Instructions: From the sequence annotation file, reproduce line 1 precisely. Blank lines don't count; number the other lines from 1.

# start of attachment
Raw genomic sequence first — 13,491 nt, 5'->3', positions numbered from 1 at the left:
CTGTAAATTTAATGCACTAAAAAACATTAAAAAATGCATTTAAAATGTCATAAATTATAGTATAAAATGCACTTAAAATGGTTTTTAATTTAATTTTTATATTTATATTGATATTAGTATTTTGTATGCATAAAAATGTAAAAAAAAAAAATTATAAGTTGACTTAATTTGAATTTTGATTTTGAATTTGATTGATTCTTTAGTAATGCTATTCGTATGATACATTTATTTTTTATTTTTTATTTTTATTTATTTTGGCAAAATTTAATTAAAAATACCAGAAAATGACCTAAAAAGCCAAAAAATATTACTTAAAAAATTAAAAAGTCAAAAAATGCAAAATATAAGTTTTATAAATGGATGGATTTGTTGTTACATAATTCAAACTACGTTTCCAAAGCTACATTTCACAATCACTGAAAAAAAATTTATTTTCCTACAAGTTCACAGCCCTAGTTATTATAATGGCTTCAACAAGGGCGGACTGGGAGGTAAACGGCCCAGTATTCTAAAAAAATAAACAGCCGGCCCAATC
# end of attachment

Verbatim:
Raw genomic sequence first — 13,491 nt, 5'->3', positions numbered from 1 at the left: